First impression on unpacking the Q702 test unit was the solid feel and clean, minimalist styling.
Will 3D TV be Blu-ray's savior?
- — 29 September, 2009 08:02
Panasonic's unveiling of a 50-inch plasma TV that displays 3D images got me thinking: Is 3D the killer app that will make Blu-ray players popular in the home?
Panasonic's prototype HDTV, along with another 3D set from Sony, won't be available until sometime next year. Like most cutting-edge consumer tech gear, 3D TV will initially be targeted at home theater buffs -- those who strive to mimic the multiplex movie theater experience at home.
While the amount of 3D content is still small, Hollywood in recent years has boosted its output of 3D movies in an attempt to lure people into theaters. There will be around 7,000 3D screens by the end of 2009, according to Sony.
3D at Home
To watch 3D movies in the home, you'll need a 3D set, special glasses, and a probably a Blu-ray player, although the specifics with the movie studios haven't been worked out yet. Panasonic and Sony haven't announced prices for their 3D sets, but you can bet there will be a significant premium, at least initially.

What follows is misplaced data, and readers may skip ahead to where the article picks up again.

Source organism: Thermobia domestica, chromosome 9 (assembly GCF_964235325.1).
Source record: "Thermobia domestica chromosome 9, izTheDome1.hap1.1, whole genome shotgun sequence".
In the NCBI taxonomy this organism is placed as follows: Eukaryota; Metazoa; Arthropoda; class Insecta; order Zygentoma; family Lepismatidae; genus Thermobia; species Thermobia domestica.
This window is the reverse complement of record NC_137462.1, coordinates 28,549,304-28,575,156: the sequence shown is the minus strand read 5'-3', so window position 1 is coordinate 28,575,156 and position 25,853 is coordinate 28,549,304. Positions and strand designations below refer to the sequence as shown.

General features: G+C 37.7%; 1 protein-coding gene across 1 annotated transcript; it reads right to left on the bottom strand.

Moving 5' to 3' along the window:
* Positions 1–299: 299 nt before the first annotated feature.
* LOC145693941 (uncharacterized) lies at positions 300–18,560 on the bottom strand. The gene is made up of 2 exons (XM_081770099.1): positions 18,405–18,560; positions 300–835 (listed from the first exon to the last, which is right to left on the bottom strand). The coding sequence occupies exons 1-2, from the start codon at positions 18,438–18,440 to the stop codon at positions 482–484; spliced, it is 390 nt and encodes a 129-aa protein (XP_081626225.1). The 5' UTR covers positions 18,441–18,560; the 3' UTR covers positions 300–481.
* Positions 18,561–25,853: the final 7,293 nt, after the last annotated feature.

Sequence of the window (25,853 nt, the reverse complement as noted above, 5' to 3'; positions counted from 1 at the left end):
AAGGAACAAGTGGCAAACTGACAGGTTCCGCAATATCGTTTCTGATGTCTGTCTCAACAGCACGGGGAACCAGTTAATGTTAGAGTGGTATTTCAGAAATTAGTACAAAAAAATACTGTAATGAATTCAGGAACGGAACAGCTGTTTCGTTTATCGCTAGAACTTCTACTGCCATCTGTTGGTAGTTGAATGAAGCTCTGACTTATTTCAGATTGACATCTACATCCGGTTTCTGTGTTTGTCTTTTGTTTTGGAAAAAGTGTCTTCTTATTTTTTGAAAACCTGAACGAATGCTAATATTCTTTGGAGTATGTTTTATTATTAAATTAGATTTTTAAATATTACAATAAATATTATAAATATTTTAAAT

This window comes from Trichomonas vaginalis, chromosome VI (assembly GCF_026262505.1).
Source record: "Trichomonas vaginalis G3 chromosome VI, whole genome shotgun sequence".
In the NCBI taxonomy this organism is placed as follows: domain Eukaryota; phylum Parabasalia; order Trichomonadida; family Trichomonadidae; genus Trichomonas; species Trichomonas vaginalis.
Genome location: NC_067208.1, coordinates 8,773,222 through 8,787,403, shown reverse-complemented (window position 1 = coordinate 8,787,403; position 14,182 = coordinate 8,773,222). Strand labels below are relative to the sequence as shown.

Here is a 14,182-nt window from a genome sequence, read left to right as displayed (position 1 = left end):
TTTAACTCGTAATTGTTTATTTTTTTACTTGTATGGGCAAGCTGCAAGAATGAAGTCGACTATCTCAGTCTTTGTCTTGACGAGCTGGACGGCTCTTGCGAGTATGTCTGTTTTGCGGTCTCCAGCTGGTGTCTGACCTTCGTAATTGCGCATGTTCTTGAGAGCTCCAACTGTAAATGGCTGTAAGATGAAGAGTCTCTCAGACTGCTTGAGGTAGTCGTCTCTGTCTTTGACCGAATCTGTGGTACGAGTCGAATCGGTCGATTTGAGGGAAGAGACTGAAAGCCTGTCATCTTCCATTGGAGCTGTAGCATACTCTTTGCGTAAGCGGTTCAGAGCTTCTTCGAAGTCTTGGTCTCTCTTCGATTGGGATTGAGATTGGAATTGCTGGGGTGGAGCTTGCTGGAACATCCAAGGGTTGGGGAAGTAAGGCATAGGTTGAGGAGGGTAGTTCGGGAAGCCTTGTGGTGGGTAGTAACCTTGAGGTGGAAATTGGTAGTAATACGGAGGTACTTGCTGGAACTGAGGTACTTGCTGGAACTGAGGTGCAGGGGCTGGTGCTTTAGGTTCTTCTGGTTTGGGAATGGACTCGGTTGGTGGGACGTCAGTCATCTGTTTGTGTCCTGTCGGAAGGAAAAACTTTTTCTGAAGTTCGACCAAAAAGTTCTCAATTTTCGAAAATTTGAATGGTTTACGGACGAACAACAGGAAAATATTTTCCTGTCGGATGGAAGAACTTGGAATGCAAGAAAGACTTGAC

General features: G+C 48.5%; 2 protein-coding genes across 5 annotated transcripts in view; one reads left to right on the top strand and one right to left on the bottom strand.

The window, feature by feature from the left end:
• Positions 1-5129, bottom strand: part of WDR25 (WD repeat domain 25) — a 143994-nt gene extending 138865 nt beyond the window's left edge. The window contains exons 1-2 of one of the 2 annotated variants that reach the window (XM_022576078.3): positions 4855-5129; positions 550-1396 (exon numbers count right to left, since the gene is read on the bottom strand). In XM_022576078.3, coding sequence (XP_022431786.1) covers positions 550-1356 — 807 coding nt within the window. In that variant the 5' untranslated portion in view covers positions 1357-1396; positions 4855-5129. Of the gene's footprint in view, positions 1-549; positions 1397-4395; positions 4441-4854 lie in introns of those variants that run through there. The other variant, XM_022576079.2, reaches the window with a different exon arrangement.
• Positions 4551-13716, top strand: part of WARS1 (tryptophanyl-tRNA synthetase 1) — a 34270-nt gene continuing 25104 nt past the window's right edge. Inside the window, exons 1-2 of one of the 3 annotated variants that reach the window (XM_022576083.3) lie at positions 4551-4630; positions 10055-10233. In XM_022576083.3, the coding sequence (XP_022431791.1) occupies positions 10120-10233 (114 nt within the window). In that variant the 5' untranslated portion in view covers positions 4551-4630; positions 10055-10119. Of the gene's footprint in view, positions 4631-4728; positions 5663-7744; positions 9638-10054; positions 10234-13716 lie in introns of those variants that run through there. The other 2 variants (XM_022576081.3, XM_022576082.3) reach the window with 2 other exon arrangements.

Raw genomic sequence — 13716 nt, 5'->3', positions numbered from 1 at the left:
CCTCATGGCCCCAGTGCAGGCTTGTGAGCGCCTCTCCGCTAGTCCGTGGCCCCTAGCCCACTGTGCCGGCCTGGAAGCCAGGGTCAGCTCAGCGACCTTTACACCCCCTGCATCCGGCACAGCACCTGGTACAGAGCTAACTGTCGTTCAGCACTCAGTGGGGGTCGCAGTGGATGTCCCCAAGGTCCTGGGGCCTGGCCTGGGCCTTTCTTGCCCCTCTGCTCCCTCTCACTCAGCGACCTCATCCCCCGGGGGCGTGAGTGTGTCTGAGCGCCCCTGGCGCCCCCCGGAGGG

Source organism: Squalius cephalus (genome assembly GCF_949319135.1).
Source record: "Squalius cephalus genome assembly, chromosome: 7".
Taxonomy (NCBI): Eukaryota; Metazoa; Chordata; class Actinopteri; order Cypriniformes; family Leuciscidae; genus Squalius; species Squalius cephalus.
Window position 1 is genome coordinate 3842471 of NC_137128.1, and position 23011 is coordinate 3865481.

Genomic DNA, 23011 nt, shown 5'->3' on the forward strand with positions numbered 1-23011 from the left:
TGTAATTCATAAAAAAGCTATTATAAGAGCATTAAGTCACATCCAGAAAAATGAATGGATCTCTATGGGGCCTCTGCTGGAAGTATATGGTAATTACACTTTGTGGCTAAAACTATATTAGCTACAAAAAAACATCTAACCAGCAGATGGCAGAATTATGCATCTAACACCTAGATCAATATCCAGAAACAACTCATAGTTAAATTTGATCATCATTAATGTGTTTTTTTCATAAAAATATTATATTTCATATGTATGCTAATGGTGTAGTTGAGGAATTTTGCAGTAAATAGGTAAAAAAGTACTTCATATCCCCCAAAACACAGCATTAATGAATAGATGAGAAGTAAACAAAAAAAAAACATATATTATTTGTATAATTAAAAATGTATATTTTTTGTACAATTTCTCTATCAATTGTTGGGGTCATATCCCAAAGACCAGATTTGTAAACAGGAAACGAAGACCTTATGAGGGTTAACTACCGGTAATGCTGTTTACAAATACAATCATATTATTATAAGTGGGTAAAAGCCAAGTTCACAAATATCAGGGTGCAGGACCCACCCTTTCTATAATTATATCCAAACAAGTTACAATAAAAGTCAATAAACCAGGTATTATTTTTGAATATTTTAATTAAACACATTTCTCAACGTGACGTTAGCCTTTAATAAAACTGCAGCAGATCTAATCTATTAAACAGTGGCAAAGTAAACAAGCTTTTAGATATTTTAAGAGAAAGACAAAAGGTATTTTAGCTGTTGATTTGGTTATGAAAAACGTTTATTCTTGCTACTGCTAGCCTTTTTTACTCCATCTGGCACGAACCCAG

Panasonic says it'll include special glasses with its 3D set, but it's unclear if that means one or several pairs. And what will the glasses cost? Most home theater fans will probably want 2 to 4 (or more) pairs of glasses, an expenditure that could add a lot of the 3D outlay.
If prices of 3D TVs fall rapidly -- and assuming the glasses aren't too pricey -- 3D entertainment could have a future in the home. In addition to movies, gaming is another realm where 3D has potential. Sony plans to add 3D capability to its PlayStation 3 console. And you can bet that Microsoft and Nintendo have similar intentions for the Xbox and Wii too.
Boon for Blu-ray?
3D would give consumers a strong reason to buy Blu-ray players. As things stand now, Blu-ray's better picture isn't a compelling enough reason for many people to upgrade from DVD. Assuming that video streaming services (and home broadband connections) won't have the bandwidth -- at least not right away -- for 3D content, Blu-ray might have a golden opportunity to invade the living room.
So, will 3D be Blu-ray's killer app?